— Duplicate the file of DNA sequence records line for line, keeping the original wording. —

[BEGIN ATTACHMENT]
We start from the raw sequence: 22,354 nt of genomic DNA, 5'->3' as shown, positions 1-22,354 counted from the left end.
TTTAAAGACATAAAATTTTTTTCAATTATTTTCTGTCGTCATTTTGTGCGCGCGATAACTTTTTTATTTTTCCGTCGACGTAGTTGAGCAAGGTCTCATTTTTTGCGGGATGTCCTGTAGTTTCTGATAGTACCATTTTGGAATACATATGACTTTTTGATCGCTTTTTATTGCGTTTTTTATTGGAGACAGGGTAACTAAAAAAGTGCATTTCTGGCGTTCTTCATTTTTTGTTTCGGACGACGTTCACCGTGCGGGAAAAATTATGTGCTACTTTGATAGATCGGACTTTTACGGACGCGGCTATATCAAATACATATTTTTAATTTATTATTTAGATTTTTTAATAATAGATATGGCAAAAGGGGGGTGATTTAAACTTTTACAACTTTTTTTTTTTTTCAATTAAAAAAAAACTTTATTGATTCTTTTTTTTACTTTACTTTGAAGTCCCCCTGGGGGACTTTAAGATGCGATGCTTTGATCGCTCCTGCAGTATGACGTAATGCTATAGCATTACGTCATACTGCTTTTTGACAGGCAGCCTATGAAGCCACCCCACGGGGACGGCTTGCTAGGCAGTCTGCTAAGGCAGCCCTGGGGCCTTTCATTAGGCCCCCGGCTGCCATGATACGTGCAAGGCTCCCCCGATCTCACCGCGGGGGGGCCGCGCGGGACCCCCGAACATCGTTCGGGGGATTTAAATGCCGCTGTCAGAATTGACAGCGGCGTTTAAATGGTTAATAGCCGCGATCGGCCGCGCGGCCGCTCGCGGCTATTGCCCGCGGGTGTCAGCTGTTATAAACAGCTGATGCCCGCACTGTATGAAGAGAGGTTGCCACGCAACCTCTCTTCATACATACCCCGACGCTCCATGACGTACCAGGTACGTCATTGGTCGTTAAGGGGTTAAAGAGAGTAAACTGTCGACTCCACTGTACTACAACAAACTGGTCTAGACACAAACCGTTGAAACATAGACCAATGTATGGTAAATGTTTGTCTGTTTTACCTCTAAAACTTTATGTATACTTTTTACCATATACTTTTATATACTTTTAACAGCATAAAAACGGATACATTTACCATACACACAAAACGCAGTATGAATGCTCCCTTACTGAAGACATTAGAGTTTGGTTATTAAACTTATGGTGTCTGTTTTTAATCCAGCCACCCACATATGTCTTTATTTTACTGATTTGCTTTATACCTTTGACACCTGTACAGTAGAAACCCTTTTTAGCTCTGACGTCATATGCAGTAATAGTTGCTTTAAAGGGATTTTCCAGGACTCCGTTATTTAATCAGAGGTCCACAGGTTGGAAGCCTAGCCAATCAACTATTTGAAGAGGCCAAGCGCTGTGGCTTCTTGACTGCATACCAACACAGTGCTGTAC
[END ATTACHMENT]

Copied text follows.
We start from the raw sequence: 22,354 nt of genomic DNA, 5'->3' as shown, positions 1-22,354 counted from the left end.
TTTAAAGACATAAAATTTTTTTCAATTATTTTCTGTCGTCATTTTGTGCGCGCGATAACTTTTTTATTTTTCCGTCGACGTAGTTGAGCAAGGTCTCATTTTTTGCGGGATGTCCTGTAGTTTCTGATAGTACCATTTTGGAATACATATGACTTTTTGATCGCTTTTTATTGCGTTTTTTATTGGAGACAGGGTAACTAAAAAAGTGCATTTCTGGCGTTCTTCATTTTTTGTTTCGGACGACGTTCACCGTGCGGGAAAAATTATGTGCTACTTTGATAGATCGGACTTTTACGGACGCGGCTATATCAAATACATATTTTTAATTTATTATTTAGATTTTTTAATAATAGATATGGCAAAAGGGGGGTGATTTAAACTTTTACAACTTTTTTTTTTTTTCAATTAAAAAAAAACTTTATTGATTCTTTTTTTTACTTTACTTTGAAGTCCCCCTGGGGGACTTTAAGATGCGATGCTTTGATCGCTCCTGCAGTATGACGTAATGCTATAGCATTACGTCATACTGCTTTTTGACAGGCAGCCTATGAAGCCACCCCACGGGGACGGCTTGCTAGGCAGTCTGCTAAGGCAGCCCTGGGGCCTTTCATTAGGCCCCCGGCTGCCATGATACGTGCAAGGCTCCCCCGATCTCACCGCGGGGGGGCCGCGCGGGACCCCCGAACATCGTTCGGGGGATTTAAATGCCGCTGTCAGAATTGACAGCGGCGTTTAAATGGTTAATAGCCGCGATCGGCCGCGCGGCCGCTCGCGGCTATTGCCCGCGGGTGTCAGCTGTTATAAACAGCTGATGCCCGCACTGTATGAAGAGAGGTTGCCACGCAACCTCTCTTCATACATACCCCGACGCTCCATGACGTACCAGGTACGTCATTGGTCGTTAAGGGGTTAAAGAGAGTAAACTGTCGACTCCACTGTACTACAACAAACTGGTCTAGACACAAACCGTTGAAACATAGACCAATGTATGGTAAATGTTTGTCTGTTTTACCTCTAAAACTTTATGTATACTTTTTACCATATACTTTTATATACTTTTAACAGCATAAAAACGGATACATTTACCATACACACAAAACGCAGTATGAATGCTCCCTTACTGAAGACATTAGAGTTTGGTTATTAAACTTATGGTGTCTGTTTTTAATCCAGCCACCCACATATGTCTTTATTTTACTGATTTGCTTTATACCTTTGACACCTGTACAGTAGAAACCCTTTTTAGCTCTGACGTCATATGCAGTAATAGTTGCTTTAAAGGGATTTTCCAGGACTCCGTTATTTAATCAGAGGTCCACAGGTTGGAAGCCTAGCCAATCAACTATTTGAAGAGGCCAAGCGCTGTGGCTTCTTGACTGCATACCAACACAGTGCTGTAC